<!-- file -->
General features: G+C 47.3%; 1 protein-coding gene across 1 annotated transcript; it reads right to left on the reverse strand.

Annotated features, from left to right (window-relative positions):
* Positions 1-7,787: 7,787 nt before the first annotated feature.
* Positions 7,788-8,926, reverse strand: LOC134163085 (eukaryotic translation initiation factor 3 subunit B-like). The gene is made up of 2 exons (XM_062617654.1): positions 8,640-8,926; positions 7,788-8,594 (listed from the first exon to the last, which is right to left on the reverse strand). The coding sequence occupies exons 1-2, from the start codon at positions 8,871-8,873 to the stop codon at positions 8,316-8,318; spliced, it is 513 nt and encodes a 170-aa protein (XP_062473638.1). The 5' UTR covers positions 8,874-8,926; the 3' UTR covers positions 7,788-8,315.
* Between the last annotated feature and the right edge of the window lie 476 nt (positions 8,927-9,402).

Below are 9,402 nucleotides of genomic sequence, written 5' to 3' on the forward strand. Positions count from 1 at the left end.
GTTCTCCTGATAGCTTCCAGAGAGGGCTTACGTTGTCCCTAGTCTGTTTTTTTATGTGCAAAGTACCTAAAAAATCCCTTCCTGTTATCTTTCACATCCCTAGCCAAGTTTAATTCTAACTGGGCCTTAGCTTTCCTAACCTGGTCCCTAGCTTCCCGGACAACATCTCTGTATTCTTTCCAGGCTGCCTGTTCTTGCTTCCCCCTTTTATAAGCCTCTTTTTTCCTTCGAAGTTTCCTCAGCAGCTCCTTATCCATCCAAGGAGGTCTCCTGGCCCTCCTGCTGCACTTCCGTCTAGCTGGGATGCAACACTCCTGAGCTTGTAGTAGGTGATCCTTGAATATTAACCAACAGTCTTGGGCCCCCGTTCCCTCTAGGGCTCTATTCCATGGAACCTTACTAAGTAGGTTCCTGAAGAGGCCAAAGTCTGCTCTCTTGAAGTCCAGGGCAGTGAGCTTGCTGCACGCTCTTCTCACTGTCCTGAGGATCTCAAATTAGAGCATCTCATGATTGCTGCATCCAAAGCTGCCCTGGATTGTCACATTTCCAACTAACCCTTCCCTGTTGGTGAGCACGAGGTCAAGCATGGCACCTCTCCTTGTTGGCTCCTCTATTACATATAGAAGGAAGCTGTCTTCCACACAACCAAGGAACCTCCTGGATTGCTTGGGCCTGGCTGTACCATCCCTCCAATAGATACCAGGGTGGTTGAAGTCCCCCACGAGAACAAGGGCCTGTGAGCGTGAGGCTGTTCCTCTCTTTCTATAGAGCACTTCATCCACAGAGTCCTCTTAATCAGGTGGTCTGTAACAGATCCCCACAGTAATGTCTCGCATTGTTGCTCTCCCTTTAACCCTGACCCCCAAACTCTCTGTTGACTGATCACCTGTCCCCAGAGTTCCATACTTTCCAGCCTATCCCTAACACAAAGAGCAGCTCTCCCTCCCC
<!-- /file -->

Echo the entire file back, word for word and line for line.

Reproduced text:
General features: G+C 47.3%; 1 protein-coding gene across 1 annotated transcript; it reads right to left on the reverse strand.

Annotated features, from left to right (window-relative positions):
* Positions 1-7,787: 7,787 nt before the first annotated feature.
* Positions 7,788-8,926, reverse strand: LOC134163085 (eukaryotic translation initiation factor 3 subunit B-like). The gene is made up of 2 exons (XM_062617654.1): positions 8,640-8,926; positions 7,788-8,594 (listed from the first exon to the last, which is right to left on the reverse strand). The coding sequence occupies exons 1-2, from the start codon at positions 8,871-8,873 to the stop codon at positions 8,316-8,318; spliced, it is 513 nt and encodes a 170-aa protein (XP_062473638.1). The 5' UTR covers positions 8,874-8,926; the 3' UTR covers positions 7,788-8,315.
* Between the last annotated feature and the right edge of the window lie 476 nt (positions 8,927-9,402).

Below are 9,402 nucleotides of genomic sequence, written 5' to 3' on the forward strand. Positions count from 1 at the left end.
GTTCTCCTGATAGCTTCCAGAGAGGGCTTACGTTGTCCCTAGTCTGTTTTTTTATGTGCAAAGTACCTAAAAAATCCCTTCCTGTTATCTTTCACATCCCTAGCCAAGTTTAATTCTAACTGGGCCTTAGCTTTCCTAACCTGGTCCCTAGCTTCCCGGACAACATCTCTGTATTCTTTCCAGGCTGCCTGTTCTTGCTTCCCCCTTTTATAAGCCTCTTTTTTCCTTCGAAGTTTCCTCAGCAGCTCCTTATCCATCCAAGGAGGTCTCCTGGCCCTCCTGCTGCACTTCCGTCTAGCTGGGATGCAACACTCCTGAGCTTGTAGTAGGTGATCCTTGAATATTAACCAACAGTCTTGGGCCCCCGTTCCCTCTAGGGCTCTATTCCATGGAACCTTACTAAGTAGGTTCCTGAAGAGGCCAAAGTCTGCTCTCTTGAAGTCCAGGGCAGTGAGCTTGCTGCACGCTCTTCTCACTGTCCTGAGGATCTCAAATTAGAGCATCTCATGATTGCTGCATCCAAAGCTGCCCTGGATTGTCACATTTCCAACTAACCCTTCCCTGTTGGTGAGCACGAGGTCAAGCATGGCACCTCTCCTTGTTGGCTCCTCTATTACATATAGAAGGAAGCTGTCTTCCACACAACCAAGGAACCTCCTGGATTGCTTGGGCCTGGCTGTACCATCCCTCCAATAGATACCAGGGTGGTTGAAGTCCCCCACGAGAACAAGGGCCTGTGAGCGTGAGGCTGTTCCTCTCTTTCTATAGAGCACTTCATCCACAGAGTCCTCTTAATCAGGTGGTCTGTAACAGATCCCCACAGTAATGTCTCGCATTGTTGCTCTCCCTTTAACCCTGACCCCCAAACTCTCTGTTGACTGATCACCTGTCCCCAGAGTTCCATACTTTCCAGCCTATCCCTAACACAAAGAGCAGCTCTCCCTCCCC